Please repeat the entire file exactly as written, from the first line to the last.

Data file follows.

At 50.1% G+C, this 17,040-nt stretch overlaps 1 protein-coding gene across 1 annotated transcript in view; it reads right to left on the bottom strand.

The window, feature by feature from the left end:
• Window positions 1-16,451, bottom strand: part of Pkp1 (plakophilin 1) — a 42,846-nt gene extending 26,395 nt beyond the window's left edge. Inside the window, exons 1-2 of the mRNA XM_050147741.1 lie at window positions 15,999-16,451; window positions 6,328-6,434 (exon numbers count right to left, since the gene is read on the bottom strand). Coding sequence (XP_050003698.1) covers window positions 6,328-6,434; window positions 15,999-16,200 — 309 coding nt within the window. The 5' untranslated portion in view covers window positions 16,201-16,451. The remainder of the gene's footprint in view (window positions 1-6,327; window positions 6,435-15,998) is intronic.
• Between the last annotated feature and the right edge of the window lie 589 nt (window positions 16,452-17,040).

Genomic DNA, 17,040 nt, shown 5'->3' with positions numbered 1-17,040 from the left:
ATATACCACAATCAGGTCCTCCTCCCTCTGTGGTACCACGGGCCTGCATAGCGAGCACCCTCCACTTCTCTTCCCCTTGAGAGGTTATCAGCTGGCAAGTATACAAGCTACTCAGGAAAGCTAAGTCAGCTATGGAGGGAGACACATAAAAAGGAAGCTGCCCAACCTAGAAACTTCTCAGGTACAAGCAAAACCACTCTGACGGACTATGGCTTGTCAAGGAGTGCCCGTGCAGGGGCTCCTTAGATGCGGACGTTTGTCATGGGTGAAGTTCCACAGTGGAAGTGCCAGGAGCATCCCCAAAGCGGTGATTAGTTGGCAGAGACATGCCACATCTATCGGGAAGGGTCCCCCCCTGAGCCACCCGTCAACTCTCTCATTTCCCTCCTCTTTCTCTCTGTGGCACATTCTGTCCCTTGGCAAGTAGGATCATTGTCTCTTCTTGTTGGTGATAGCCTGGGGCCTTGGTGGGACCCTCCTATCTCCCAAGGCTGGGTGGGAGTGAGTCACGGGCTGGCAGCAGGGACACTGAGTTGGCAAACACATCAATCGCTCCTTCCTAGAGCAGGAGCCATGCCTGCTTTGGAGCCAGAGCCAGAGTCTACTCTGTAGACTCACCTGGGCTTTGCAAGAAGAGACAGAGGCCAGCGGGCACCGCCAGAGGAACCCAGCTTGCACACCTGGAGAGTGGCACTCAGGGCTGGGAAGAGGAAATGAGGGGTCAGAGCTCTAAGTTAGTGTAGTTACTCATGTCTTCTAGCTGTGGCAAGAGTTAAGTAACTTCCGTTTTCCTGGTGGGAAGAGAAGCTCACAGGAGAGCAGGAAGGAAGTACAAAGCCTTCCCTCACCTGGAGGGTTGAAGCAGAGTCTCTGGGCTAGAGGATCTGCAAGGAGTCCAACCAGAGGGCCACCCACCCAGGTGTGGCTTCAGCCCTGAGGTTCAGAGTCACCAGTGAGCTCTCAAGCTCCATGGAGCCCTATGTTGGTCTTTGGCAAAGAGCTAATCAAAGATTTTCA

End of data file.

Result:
At 50.1% G+C, this 17,040-nt stretch overlaps 1 protein-coding gene across 1 annotated transcript in view; it reads right to left on the bottom strand.

The window, feature by feature from the left end:
• Window positions 1-16,451, bottom strand: part of Pkp1 (plakophilin 1) — a 42,846-nt gene extending 26,395 nt beyond the window's left edge. Inside the window, exons 1-2 of the mRNA XM_050147741.1 lie at window positions 15,999-16,451; window positions 6,328-6,434 (exon numbers count right to left, since the gene is read on the bottom strand). Coding sequence (XP_050003698.1) covers window positions 6,328-6,434; window positions 15,999-16,200 — 309 coding nt within the window. The 5' untranslated portion in view covers window positions 16,201-16,451. The remainder of the gene's footprint in view (window positions 1-6,327; window positions 6,435-15,998) is intronic.
• Between the last annotated feature and the right edge of the window lie 589 nt (window positions 16,452-17,040).

Genomic DNA, 17,040 nt, shown 5'->3' with positions numbered 1-17,040 from the left:
ATATACCACAATCAGGTCCTCCTCCCTCTGTGGTACCACGGGCCTGCATAGCGAGCACCCTCCACTTCTCTTCCCCTTGAGAGGTTATCAGCTGGCAAGTATACAAGCTACTCAGGAAAGCTAAGTCAGCTATGGAGGGAGACACATAAAAAGGAAGCTGCCCAACCTAGAAACTTCTCAGGTACAAGCAAAACCACTCTGACGGACTATGGCTTGTCAAGGAGTGCCCGTGCAGGGGCTCCTTAGATGCGGACGTTTGTCATGGGTGAAGTTCCACAGTGGAAGTGCCAGGAGCATCCCCAAAGCGGTGATTAGTTGGCAGAGACATGCCACATCTATCGGGAAGGGTCCCCCCCTGAGCCACCCGTCAACTCTCTCATTTCCCTCCTCTTTCTCTCTGTGGCACATTCTGTCCCTTGGCAAGTAGGATCATTGTCTCTTCTTGTTGGTGATAGCCTGGGGCCTTGGTGGGACCCTCCTATCTCCCAAGGCTGGGTGGGAGTGAGTCACGGGCTGGCAGCAGGGACACTGAGTTGGCAAACACATCAATCGCTCCTTCCTAGAGCAGGAGCCATGCCTGCTTTGGAGCCAGAGCCAGAGTCTACTCTGTAGACTCACCTGGGCTTTGCAAGAAGAGACAGAGGCCAGCGGGCACCGCCAGAGGAACCCAGCTTGCACACCTGGAGAGTGGCACTCAGGGCTGGGAAGAGGAAATGAGGGGTCAGAGCTCTAAGTTAGTGTAGTTACTCATGTCTTCTAGCTGTGGCAAGAGTTAAGTAACTTCCGTTTTCCTGGTGGGAAGAGAAGCTCACAGGAGAGCAGGAAGGAAGTACAAAGCCTTCCCTCACCTGGAGGGTTGAAGCAGAGTCTCTGGGCTAGAGGATCTGCAAGGAGTCCAACCAGAGGGCCACCCACCCAGGTGTGGCTTCAGCCCTGAGGTTCAGAGTCACCAGTGAGCTCTCAAGCTCCATGGAGCCCTATGTTGGTCTTTGGCAAAGAGCTAATCAAAGATTTTCA